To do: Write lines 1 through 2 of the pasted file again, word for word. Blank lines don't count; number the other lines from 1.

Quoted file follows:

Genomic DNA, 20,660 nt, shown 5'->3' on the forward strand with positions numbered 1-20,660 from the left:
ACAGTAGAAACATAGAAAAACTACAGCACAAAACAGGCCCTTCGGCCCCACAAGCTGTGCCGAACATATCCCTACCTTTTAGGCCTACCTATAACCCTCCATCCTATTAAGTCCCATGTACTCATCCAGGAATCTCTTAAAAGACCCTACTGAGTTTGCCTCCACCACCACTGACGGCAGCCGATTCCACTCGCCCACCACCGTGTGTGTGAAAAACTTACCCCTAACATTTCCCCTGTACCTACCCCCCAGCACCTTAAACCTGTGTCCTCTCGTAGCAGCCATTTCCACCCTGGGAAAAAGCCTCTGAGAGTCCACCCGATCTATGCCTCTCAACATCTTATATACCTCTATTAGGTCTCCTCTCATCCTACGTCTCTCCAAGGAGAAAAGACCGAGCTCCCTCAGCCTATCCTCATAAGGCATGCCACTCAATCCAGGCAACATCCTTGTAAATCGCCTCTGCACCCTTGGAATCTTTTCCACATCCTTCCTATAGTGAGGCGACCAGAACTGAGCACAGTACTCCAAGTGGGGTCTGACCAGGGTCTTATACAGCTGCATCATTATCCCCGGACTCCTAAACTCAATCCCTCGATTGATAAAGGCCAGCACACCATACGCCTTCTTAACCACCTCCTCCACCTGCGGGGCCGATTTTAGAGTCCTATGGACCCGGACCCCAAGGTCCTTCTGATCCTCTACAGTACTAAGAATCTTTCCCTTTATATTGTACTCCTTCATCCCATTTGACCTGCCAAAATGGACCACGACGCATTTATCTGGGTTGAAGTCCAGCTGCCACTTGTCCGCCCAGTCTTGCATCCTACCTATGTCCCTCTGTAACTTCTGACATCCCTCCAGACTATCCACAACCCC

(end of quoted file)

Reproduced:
Genomic DNA, 20,660 nt, shown 5'->3' on the forward strand with positions numbered 1-20,660 from the left:
ACAGTAGAAACATAGAAAAACTACAGCACAAAACAGGCCCTTCGGCCCCACAAGCTGTGCCGAACATATCCCTACCTTTTAGGCCTACCTATAACCCTCCATCCTATTAAGTCCCATGTACTCATCCAGGAATCTCTTAAAAGACCCTACTGAGTTTGCCTCCACCACCACTGACGGCAGCCGATTCCACTCGCCCACCACCGTGTGTGTGAAAAACTTACCCCTAACATTTCCCCTGTACCTACCCCCCAGCACCTTAAACCTGTGTCCTCTCGTAGCAGCCATTTCCACCCTGGGAAAAAGCCTCTGAGAGTCCACCCGATCTATGCCTCTCAACATCTTATATACCTCTATTAGGTCTCCTCTCATCCTACGTCTCTCCAAGGAGAAAAGACCGAGCTCCCTCAGCCTATCCTCATAAGGCATGCCACTCAATCCAGGCAACATCCTTGTAAATCGCCTCTGCACCCTTGGAATCTTTTCCACATCCTTCCTATAGTGAGGCGACCAGAACTGAGCACAGTACTCCAAGTGGGGTCTGACCAGGGTCTTATACAGCTGCATCATTATCCCCGGACTCCTAAACTCAATCCCTCGATTGATAAAGGCCAGCACACCATACGCCTTCTTAACCACCTCCTCCACCTGCGGGGCCGATTTTAGAGTCCTATGGACCCGGACCCCAAGGTCCTTCTGATCCTCTACAGTACTAAGAATCTTTCCCTTTATATTGTACTCCTTCATCCCATTTGACCTGCCAAAATGGACCACGACGCATTTATCTGGGTTGAAGTCCAGCTGCCACTTGTCCGCCCAGTCTTGCATCCTACCTATGTCCCTCTGTAACTTCTGACATCCCTCCAGACTATCCACAACCCC